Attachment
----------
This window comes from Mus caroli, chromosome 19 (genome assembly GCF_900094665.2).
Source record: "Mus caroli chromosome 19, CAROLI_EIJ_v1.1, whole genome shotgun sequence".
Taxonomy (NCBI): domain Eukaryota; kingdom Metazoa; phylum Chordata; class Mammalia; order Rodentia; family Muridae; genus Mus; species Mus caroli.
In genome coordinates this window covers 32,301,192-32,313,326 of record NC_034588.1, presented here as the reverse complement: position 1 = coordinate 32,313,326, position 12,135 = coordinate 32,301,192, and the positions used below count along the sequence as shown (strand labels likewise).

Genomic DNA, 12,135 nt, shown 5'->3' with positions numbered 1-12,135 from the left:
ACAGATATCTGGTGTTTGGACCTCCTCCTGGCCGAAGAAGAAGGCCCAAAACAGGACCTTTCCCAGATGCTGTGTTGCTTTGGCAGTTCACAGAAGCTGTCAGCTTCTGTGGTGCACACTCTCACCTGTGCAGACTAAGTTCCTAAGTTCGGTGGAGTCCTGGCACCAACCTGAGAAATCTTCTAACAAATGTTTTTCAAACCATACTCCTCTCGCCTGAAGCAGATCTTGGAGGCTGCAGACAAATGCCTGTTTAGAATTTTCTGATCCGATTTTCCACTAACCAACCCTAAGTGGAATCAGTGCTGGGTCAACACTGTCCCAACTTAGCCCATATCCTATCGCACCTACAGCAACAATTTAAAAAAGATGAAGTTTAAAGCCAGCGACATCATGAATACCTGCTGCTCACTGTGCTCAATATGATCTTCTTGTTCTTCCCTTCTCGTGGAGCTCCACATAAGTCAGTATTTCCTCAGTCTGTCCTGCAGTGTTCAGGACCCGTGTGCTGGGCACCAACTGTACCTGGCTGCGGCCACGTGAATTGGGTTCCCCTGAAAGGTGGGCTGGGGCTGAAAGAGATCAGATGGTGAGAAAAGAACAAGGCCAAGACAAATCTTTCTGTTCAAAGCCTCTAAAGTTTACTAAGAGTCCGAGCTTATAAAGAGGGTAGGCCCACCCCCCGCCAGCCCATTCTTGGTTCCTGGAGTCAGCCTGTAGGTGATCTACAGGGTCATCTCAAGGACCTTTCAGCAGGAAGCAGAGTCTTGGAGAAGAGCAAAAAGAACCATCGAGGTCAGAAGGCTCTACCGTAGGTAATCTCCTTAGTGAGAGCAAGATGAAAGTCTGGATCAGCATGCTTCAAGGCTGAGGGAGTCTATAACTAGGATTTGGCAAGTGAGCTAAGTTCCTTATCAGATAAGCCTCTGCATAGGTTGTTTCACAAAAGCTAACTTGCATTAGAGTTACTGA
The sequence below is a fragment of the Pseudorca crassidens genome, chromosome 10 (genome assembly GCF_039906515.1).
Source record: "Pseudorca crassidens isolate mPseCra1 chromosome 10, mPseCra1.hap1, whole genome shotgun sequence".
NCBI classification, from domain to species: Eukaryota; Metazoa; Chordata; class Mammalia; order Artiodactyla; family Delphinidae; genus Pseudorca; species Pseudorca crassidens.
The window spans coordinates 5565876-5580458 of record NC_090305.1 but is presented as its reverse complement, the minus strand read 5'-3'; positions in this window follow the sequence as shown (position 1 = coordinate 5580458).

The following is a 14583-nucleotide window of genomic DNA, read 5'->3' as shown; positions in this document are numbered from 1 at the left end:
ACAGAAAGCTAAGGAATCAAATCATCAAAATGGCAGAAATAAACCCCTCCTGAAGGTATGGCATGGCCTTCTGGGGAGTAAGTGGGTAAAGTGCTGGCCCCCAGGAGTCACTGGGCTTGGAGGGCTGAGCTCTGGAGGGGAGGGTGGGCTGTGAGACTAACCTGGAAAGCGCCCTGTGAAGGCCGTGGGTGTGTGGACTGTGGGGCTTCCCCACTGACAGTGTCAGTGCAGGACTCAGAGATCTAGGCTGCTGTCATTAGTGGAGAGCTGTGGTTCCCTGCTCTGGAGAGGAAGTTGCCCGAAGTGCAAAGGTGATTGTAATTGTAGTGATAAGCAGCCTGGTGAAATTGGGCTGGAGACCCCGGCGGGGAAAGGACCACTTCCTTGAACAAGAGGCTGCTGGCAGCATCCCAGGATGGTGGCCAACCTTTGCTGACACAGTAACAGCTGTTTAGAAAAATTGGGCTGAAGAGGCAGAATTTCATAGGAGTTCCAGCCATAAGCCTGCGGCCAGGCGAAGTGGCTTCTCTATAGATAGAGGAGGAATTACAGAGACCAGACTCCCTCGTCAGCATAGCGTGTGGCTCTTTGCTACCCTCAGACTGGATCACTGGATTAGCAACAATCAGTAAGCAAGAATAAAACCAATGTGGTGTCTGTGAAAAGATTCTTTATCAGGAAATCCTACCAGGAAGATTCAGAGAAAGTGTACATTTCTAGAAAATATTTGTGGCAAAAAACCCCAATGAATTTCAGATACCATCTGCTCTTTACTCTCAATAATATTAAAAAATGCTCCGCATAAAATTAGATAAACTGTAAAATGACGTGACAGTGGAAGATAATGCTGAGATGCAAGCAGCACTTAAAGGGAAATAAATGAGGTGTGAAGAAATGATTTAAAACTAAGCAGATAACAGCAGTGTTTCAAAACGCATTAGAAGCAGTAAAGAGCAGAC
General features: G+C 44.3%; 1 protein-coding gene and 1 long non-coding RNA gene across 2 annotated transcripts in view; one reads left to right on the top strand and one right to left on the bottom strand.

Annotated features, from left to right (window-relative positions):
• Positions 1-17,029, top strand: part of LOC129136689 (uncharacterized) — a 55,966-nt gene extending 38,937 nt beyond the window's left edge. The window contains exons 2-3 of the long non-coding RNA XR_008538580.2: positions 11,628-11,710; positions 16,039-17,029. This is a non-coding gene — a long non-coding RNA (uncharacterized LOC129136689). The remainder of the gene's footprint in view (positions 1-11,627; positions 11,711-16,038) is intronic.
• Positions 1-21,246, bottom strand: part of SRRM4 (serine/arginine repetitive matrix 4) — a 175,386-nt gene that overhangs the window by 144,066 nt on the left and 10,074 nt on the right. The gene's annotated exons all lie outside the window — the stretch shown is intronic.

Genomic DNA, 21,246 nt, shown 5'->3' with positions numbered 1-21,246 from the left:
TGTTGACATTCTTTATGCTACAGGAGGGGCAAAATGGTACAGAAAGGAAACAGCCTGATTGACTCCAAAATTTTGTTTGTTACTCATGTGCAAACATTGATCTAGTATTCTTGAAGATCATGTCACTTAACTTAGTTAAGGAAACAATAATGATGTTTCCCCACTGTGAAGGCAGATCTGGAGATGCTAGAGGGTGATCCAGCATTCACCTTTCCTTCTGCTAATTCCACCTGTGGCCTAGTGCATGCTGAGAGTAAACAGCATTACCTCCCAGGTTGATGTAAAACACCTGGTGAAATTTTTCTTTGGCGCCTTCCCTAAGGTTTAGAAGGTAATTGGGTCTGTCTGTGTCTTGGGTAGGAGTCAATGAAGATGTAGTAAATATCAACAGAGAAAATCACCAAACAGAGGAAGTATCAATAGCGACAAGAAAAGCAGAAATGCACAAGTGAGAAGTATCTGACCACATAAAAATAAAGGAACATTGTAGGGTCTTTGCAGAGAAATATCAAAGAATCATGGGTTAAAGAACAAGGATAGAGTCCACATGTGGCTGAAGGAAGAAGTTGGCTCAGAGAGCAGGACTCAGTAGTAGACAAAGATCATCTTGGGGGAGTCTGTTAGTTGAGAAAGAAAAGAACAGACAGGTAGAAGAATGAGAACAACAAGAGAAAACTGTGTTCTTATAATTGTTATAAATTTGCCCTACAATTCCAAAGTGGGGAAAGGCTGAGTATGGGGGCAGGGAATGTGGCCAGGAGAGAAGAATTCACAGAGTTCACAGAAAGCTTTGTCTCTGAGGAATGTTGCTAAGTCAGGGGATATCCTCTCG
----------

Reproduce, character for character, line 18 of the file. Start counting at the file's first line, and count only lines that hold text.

TGTTGACATTCTTTATGCTACAGGAGGGGCAAAATGGTACAGAAAGGAAACAGCCTGATTGACTCCAAAATTTTGTTTGTTACTCATGTGCAAACATTGATCTAGTATTCTTGAAGATCATGTCACTTAACTTAGTTAAGGAAACAATAATGATGTTTCCCCACTGTGAAGGCAGATCTGGAGATGCTAGAGGGTGATCCAGCATTCACCTTTCCTTCTGCTAATTCCACCTGTGGCCTAGTGCATGCTGAGAGTAAACAGCATTACCTCCCAGGTTGATGTAAAACACCTGGTGAAATTTTTCTTTGGCGCCTTCCCTAAGGTTTAGAAGGTAATTGGGTCTGTCTGTGTCTTGGGTAGGAGTCAATGAAGATGTAGTAAATATCAACAGAGAAAATCACCAAACAGAGGAAGTATCAATAGCGACAAGAAAAGCAGAAATGCACAAGTGAGAAGTATCTGACCACATAAAAATAAAGGAACATTGTAGGGTCTTTGCAGAGAAATATCAAAGAATCATGGGTTAAAGAACAAGGATAGAGTCCACATGTGGCTGAAGGAAGAAGTTGGCTCAGAGAGCAGGACTCAGTAGTAGACAAAGATCATCTTGGGGGAGTCTGTTAGTTGAGAAAGAAAAGAACAGACAGGTAGAAGAATGAGAACAACAAGAGAAAACTGTGTTCTTATAATTGTTATAAATTTGCCCTACAATTCCAAAGTGGGGAAAGGCTGAGTATGGGGGCAGGGAATGTGGCCAGGAGAGAAGAATTCACAGAGTTCACAGAAAGCTTTGTCTCTGAGGAATGTTGCTAAGTCAGGGGATATCCTCTCG